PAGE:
WHAT. THE. HECK. I had read the instruction manual from cover to cover. I'd been practicing the first room for 20 minutes now. I very nearly shut the game off right there to go back to something I could play, like Level 3 of Battletoads. One last try, I told myself. This time I decided to avoid the level altogether. I just walked around in the water for a couple minutes. Maybe the guards would all go take a lunch break or something. Or maybe I'd come across a bunch of cool items that totally weren't there before. I'm not sure whether I picked it up or had it all along, but I discovered a gun in my inventory: an M-9 sleep-dart launcher, which still didn't solve all my problems, but was far better than trying to swat away bullets with my fists.
Now I had a chance. Subterfuge went out the window as I started running around corners with my weapon drawn, which is the only way I really know how to play. I'm a huge fan of No One Lives Forever, a first-person spy game that emphasizes stealth but lets you rampage through most areas like a regular FPS if the guards see you; MGS confused me, because I simply died the moment I was spotted. The third-person overhead perspective and cumbersome manner of leaning against walls to see around corners made it difficult to do anything but run blindly into guards. I'm used to sniping people at a distance or waiting and watching and moving a little bit at a time, but I could only do that by switching to first-person mode, and by the time that happened, I was already being shot at. Also, years of playing games with ample visibility and generally unhelpful radars and minimaps led me to ignore the little graphic in the corner of the screen that displayed the positions of all the enemies and their fields of view.
I was spotted by the first guard, but he didn't have time to radio for help before receiving a generous serving of sleeping darts. Remembering my NOLF training and recalling something from the instruction manual about moving bodies, I stood over the zonked-out guard to drag him into a dark corner somewhere. At the time, I didn't realize you had to had to hold the A button to drag guards; I kept lifting him and dropping him like a buttered bean bag. I soon gave up and ran across the room to find more guards to send to slumberland. I tripped the alarm, I got hit a few times, but I did at last make it into the elevator.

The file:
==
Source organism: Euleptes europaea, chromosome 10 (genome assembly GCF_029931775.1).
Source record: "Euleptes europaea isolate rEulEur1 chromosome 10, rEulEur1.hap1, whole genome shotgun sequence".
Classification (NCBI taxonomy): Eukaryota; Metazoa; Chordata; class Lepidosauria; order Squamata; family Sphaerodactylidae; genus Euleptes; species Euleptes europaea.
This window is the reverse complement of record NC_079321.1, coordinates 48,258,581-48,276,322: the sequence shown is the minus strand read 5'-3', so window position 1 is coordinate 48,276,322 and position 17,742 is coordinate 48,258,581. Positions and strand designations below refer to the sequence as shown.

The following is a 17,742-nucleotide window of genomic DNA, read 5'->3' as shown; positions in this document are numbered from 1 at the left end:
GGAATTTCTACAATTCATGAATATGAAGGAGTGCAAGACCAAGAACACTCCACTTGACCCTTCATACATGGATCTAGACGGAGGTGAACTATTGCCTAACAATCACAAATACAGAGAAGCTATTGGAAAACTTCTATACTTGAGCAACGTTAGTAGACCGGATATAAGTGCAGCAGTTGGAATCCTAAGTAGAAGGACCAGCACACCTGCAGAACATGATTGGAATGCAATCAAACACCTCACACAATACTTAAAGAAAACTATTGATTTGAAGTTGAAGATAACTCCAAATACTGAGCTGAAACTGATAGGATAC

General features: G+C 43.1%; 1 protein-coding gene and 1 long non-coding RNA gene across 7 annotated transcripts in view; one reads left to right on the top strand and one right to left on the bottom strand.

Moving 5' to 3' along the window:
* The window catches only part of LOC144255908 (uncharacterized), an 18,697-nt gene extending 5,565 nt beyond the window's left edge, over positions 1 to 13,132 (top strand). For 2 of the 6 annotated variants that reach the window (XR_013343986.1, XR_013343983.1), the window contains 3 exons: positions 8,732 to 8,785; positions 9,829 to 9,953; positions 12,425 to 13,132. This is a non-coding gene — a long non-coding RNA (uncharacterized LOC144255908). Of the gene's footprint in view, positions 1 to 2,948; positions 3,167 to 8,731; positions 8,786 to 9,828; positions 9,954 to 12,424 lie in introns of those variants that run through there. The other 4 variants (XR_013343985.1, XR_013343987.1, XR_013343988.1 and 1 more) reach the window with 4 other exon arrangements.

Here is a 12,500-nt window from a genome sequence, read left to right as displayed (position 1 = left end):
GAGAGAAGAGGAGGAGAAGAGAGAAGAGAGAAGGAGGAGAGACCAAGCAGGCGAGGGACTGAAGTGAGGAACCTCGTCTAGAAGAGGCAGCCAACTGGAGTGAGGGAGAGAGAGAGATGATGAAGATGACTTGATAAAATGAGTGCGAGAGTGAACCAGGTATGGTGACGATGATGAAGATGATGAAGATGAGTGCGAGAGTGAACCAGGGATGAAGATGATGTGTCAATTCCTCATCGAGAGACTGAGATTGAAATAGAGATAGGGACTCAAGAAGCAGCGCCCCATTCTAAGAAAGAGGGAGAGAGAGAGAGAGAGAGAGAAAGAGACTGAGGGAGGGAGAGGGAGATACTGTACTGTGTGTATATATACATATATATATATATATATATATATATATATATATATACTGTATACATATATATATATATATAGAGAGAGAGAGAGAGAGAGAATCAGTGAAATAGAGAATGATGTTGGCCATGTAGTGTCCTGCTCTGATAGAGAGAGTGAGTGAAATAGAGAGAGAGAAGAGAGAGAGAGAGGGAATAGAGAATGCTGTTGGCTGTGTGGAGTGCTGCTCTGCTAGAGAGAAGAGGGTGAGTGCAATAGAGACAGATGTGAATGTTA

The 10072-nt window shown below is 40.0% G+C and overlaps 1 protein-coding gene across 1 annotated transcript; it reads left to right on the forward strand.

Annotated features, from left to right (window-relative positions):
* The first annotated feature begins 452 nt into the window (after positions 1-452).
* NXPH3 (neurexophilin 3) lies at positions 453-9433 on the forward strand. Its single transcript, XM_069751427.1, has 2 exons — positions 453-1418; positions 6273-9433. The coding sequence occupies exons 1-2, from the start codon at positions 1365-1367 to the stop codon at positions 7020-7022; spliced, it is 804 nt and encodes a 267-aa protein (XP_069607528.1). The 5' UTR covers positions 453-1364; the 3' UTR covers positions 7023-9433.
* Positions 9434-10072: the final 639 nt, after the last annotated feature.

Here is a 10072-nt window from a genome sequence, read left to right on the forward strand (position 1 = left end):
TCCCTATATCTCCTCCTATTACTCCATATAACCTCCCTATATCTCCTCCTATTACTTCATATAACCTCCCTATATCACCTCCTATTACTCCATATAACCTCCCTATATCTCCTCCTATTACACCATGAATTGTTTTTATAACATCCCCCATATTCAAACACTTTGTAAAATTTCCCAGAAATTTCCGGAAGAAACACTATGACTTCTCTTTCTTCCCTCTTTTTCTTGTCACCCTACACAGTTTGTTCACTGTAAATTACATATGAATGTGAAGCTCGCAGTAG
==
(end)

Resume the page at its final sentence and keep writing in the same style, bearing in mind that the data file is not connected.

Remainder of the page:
And I still had no idea how to make it work.
The rest of the game proceeded in this fashion, with me making an utter mess of things, failing miserably, and then suddenly discovering something I'd overlooked that made the situation winnable. I am normally very resourceful in my video games, using everything at my disposal to my advantage, but Metal Gear Solid was unlike anything I'd ever played. I was too busy getting a feel for the moves that veterans of the series take for granted to think about "tactics" and "self-preservation." We won't even go into details about the battle where I tried to take down a tank with sleeping darts.
Things did get better as I continued playing, though. By the end of the game, I was executing lunging rolls to knock over my enemies (which worked great against Liquid Snake until I threw myself off the platform repeatedly), disposing of corpses by dropping them (and occasionally myself with them) into bottomless pits, and detonating chaff grenades to temporarily disable turrets (sometimes even before getting shot to death by them!). It certainly wasn't the most elegant or skillful playthrough in history, but my confidence in my own gaming ability had been restored. Someday, perhaps if I'm feeling ambitious, I'll step up my game and challenge myself to Easy Mode.